Struggling, Einar got into his boots and grabbed his parka before ducking into the tunnel, glad to see Liz still sleeping and hoping she might remain so for a time, so he’d have a chance to look things over and try to determine the source of his unsettledness, before she lit the fire for the morning. Doubted anyone would have found their way up into the vicinity of the basin that time of year, but knew better than to ignore the sort of warning he was receiving that morning. Far too much precedent existed to the contrary. It was with great caution, then, that Einar poked his head out of the tunnel and peered wide-eyed into the barely-graying dawn light, scanning the treeline, bluff and clearing before hastily retreating to the shelter of the tunnel.
Nothing visible, no sound to confirm his suspicion but the portent of impending trouble was so strong out there that he was compelled to return for a weapon. Considered the rifle, but decided against it. Too heavy; would slow him down somewhat, and unless actually under attack by a tactical team and needing to try and hold them off long enough for Liz to smuggle the little one out of the area, he would find himself tremendously reluctant to use it, due to the noise and its potential for attracting further trouble. With that in mind he chose the atlatl, took six darts and tucked them into the back of his parka, was about to quietly let himself out the door again when he thought better of it. No sense going to check on the possible danger while leaving Liz alone to carry on with her normal morning routine, potentially sending a big plume of smoke up into the sky for everyone to see. Still didn’t want to wake her as he was sure she would probably try and talk him out of his planned expedition, so he retrieved a piece of paper from the notebook left them by Susan, scratching out a quick note.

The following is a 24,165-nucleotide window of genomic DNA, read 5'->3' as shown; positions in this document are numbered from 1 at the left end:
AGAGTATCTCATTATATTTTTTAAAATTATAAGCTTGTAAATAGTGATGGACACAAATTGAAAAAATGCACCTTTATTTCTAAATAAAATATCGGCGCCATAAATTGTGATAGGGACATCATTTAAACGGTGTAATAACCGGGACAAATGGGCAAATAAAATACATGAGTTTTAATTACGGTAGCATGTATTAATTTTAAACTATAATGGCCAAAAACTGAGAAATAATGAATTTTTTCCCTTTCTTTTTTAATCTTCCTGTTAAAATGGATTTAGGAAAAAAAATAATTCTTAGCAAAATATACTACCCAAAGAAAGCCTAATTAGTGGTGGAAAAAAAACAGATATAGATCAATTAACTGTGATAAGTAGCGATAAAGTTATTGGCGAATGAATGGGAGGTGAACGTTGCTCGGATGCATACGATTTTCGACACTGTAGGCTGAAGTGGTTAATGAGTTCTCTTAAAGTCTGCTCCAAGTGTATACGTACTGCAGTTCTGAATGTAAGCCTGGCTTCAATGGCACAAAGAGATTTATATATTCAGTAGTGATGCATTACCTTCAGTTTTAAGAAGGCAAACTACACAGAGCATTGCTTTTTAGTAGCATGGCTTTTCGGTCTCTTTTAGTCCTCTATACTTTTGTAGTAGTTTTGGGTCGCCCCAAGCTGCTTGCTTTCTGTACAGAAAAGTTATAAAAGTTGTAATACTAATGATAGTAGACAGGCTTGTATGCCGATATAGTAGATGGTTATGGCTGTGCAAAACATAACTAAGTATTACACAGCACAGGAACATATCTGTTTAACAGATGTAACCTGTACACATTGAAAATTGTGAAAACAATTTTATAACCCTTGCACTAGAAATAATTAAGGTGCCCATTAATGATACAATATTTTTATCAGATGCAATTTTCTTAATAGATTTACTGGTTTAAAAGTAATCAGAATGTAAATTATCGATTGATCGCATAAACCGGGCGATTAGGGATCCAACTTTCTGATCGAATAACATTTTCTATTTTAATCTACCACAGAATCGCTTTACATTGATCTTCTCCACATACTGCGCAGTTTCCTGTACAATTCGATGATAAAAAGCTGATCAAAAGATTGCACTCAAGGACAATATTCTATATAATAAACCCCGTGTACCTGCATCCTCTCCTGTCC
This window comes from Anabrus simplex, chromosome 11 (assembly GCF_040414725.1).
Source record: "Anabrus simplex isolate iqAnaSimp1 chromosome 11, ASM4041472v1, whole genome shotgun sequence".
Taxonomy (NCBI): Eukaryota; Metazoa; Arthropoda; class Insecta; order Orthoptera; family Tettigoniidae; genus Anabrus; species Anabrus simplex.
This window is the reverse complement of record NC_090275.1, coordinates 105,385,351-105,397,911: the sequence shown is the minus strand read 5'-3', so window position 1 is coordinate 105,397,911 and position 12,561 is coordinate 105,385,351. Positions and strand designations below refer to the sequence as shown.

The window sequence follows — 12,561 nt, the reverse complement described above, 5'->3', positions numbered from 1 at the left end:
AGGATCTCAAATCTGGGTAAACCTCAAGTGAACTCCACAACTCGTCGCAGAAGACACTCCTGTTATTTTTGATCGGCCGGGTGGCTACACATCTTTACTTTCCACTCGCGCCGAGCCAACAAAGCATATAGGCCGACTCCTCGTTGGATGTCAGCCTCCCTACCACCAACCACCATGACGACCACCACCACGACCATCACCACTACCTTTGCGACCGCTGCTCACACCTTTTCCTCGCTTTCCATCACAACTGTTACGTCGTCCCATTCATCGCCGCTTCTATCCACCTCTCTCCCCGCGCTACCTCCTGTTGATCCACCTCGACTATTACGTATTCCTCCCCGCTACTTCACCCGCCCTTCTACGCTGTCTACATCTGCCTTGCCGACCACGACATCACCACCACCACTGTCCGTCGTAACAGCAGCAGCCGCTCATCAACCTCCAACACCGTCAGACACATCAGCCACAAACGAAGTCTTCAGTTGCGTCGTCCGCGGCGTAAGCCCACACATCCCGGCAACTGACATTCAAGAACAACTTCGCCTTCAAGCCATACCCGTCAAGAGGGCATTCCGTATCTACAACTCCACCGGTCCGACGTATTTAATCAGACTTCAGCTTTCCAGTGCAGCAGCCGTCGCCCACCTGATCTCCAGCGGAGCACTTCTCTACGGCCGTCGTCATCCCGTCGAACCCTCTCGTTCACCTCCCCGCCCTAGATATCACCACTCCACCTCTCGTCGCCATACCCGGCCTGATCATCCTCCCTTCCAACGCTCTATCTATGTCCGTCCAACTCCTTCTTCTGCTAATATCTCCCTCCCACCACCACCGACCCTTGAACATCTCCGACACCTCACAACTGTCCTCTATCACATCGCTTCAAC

“Have to go check on something. Don’t make a fire until I get back.”
Ought to do, and he set it atop the stove where she would be sure to see it when she went to build the fire, holding it in place with a rock and setting beside it a piece of the flatbread he had saved from his nighttime meal. A good start on a breakfast for her, since she wouldn’t be able to heat up the customary pot of soup, and then he was gone.
Once out in the dim but gradually graying dawn forest, Einar had no clear idea which way to turn, considered climbing the cliffs behind the cabin in an attempt to get a feel for things, see if any visible sign of danger might exist down in the river valley, and he would have done it, had not Muninn at that moment shown up in a swooping, circling tizzy, diving at Einar’s face, coming within inches before wheeling and taking off again. The raven was animated, agitated, clearly wanting Einar to follow him and unwilling even to land for a moment on his outstretched arm when it was offered.
“What is it, critter?” An inquiry softly spoken, barely audible but the raven heard, wheeldd about and came all but screeching to the ground at Einar’s feet, rasping quietly but urgently, hopping, tilting his head and backing away when Einar tried to take a step nearer. “What’s got you all upset this morning? You feel it, too? Shadow of some sort, something coming…maybe it’s just a change in the weather, barometric pressure or something, but I’ve seldom seen you get so anxious about such a thing, and I sure got wind of something this morning, myself. Woke up all antsy and just ready to take off into the timber, let me tell you. Well, guess we’d better go settle this one way or another. Where is it you’re wanting me to go, anyway? Can see you’re anxious to have me follow you somewhere. Let’s get at it.”
Seeming to understand, the raven took off into the timber, waiting now and then near the top of a tree for Einar to catch up, leading him at a good pace up towards the spring.